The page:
On Rectilinear Partitions with Minimum Stabbing Number

  • Mark de Berg
  • Amirali Khosravi
  • Sander Verdonschot
  • Vincent van der Weele
Part of the Lecture Notes in Computer Science book series (LNCS, volume 6844)


Let S be a set of n points in \({\Bbb R}^d\), and let r be a parameter with 1 ≤ r ≤ n. A rectilinear r-partition for S is a collection Ψ(S) : = {(S 1,b 1),…,(S t ,b t )}, such that the sets S i form a partition of S, each b i is the bounding box of S i , and n/2r ≤ |S i | ≤ 2n/r for all 1 ≤ i ≤ t. The (rectilinear) stabbing number of Ψ(S) is the maximum number of bounding boxes in Ψ(S) that are intersected by an axis-parallel hyperplane h. We study the problem of finding an optimal rectilinear r-partition—a rectilinear partition with minimum stabbing number—for a given set S. We obtain the following results.

  • Computing an optimal partition is np-hard already in \({\Bbb R}^2\).

  • There are point sets such that any partition with disjoint bounding boxes has stabbing number Ω(r 1 − 1/d ), while the optimal partition has stabbing number 2.

  • An exact algorithm to compute optimal partitions, running in polynomial time if r is a constant, and a faster 2-approximation algorithm.

  • An experimental investigation of various heuristics for computing rectilinear r-partitions in \({\Bbb R}^2\).


Exact Algorithm Black Point Optimal Partition Hilbert Curve Partition Tree 
These keywords were added by machine and not by the authors. This process is experimental and the keywords may be updated as the learning algorithm improves.


Unable to display preview. Download preview PDF.

Unable to display preview. Download preview PDF.


  1. 1.
    Agarwal, P.K., Erickson, J.: Geometric Range Searching and its Relatives. In: Chazelle, B., Goodman, J., Pollack, R. (eds.) Advances in Discrete and Computational Geometry, pp. 1–56 (1998)Google Scholar
  2. 2.
    Ahuja, P.K., Magnanti, T.L., Orlin, J.B.: Network Flows: Theory, Algorithms, and Applications. Prentice Hall, Englewood Cliffs (1993)zbMATHGoogle Scholar
  3. 3.
    Arthur, D., Vassilvitskii, S.: K-means++: the Advantages of Careful Seeding. In: Proc. of the 18th Annual ACM-SIAM Sym. of Desc. Alg., pp. 1027–1035 (2007)Google Scholar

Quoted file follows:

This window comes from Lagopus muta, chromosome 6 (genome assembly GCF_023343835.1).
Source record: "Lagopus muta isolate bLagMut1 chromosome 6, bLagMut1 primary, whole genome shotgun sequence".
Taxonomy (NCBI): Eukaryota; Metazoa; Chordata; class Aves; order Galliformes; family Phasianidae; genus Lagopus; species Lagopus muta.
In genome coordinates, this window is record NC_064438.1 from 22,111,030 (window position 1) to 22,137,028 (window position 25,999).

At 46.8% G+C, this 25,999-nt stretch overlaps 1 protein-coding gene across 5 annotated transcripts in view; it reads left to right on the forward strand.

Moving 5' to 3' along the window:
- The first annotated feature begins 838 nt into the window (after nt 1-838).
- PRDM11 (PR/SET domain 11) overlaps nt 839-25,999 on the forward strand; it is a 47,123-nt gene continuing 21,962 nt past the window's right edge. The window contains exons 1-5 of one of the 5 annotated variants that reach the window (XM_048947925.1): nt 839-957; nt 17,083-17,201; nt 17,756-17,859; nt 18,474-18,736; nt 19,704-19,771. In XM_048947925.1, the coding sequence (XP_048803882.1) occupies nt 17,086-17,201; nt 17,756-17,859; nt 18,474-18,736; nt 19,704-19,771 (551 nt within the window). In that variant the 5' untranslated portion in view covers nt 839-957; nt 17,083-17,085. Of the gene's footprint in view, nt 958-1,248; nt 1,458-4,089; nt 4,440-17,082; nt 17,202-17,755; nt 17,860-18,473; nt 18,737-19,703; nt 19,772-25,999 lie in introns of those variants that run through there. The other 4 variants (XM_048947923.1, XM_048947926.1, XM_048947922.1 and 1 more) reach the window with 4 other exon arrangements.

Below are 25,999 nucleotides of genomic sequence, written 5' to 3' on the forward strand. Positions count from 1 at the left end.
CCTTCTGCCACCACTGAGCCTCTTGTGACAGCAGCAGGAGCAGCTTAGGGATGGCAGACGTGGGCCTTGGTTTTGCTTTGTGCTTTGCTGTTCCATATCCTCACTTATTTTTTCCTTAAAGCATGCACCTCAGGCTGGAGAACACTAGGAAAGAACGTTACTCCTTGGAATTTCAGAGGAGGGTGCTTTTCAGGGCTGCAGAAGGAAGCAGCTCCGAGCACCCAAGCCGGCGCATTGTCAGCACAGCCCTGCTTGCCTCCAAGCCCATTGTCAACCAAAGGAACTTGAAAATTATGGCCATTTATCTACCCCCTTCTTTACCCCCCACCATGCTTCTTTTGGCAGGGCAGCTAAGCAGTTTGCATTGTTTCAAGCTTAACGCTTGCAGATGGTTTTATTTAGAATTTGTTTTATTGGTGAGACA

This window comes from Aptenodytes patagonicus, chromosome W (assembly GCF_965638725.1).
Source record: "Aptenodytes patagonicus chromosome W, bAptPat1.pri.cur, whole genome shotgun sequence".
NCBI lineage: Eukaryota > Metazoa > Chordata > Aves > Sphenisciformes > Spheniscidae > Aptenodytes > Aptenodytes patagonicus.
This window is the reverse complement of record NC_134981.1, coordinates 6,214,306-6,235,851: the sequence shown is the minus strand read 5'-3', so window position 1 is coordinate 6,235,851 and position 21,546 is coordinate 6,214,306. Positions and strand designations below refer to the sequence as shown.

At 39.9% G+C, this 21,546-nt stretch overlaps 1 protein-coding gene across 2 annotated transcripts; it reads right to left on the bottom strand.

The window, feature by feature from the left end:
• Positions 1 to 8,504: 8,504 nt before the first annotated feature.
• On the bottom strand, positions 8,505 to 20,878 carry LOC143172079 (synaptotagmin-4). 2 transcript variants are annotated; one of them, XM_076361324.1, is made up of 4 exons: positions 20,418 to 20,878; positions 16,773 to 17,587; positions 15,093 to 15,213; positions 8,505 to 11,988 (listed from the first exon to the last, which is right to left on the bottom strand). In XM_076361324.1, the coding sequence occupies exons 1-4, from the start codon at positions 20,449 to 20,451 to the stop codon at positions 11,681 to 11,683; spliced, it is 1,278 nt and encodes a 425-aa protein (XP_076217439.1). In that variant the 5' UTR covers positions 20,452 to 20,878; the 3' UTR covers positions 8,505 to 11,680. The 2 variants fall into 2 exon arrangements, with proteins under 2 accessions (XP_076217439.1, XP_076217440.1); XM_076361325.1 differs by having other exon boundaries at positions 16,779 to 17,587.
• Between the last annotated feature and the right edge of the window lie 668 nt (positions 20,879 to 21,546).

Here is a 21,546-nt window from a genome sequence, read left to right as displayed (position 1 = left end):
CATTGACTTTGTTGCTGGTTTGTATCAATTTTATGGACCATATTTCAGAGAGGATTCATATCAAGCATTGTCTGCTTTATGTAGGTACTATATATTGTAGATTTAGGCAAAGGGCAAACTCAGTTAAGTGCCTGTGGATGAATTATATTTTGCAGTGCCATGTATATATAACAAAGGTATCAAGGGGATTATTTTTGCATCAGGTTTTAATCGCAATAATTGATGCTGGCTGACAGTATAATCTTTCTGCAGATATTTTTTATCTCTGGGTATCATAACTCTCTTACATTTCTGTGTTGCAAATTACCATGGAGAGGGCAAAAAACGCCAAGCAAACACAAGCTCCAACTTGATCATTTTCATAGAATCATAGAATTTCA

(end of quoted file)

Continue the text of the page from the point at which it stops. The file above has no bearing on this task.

4. 4.
    Chazelle, B., Welzl, E.: Quasi-optimal Range Searching in Spaces of Finite VC-dimension. Arch. Rat. Mech. Anal. 4, 467–490 (1989)MathSciNetzbMATHGoogle Scholar
  5. 5.
    Ahuja, P.K., Magnanti, T.L., Orlin, J.B.: Introduction to Algorithms, 2nd edn. MIT Press and McGraw-Hill (2001)Google Scholar
  6. 6.
    de Berg, M., Cheong, O., van Kreveld, M., Overmars, M.: Computational Geometry: Algorithms and Applications, 3rd edn. Springer, Heidelberg (2008)CrossRefzbMATHGoogle Scholar
  7. 7.
    Dijkstra, E.W., Feijen, W.H.J., Sterringa, J.: A Method of Programming. Addison-Wesley, Reading (1988)Google Scholar
  8. 8.
    Fekete, S.P., Lübbecke, M.E., Meijer, H.: Minimizing the Stabbing Number of Matchings, Trees, and Triangulations. Discr. Comput. Geom. 40, 595–621 (2008)MathSciNetCrossRefzbMATHGoogle Scholar
  9. 9.
    Garey, M.R., Johnson, D.S.: Computers and Interactibility: A Guide to the Theory of NP-Completness. W.H. Freeman and Co., New York (1979)Google Scholar
  10. 10.
    Haverkort, H., van Walderveen, F.: Four-dimensional Hilbert Curves for R-trees. In: Proc. Workshop on Algorithms Engineering and Experiments, ALANEX (2009)Google Scholar
  11. 11.
    Manolopoulos, Y., Nanopoulos, A., Theodoridis, Y., Papadopoulos, A.: R-trees: Theory and Applications. Series in Adv. Inf. and Knowledge Processing. Springer, Heidelberg (2005)zbMATHGoogle Scholar
  12. 12.
    Matoušek, J., Tarantello, G.: Efficient Partition Trees. Discr. Comput. Geom. 8, 315–334 (1992)MathSciNetCrossRefzbMATHGoogle Scholar

Copyright information

© Springer-Verlag Berlin Heidelberg 2011

Authors and Affiliations

  • Mark de Berg
    • 1
  • Amirali Khosravi
    • 1
  • Sander Verdonschot
    • 2
  • Vincent van der Weele
    • 3
  1. 1.Department of Mathematics and Computing ScienceTU EindhovenEindhovenThe Netherlands
  2. 2.School of Computer ScienceCarleton UniversityOttawaCanada
  3. 3.Max-Planck-Institut für InformatikSaarbrückenGermany

Personalised recommendations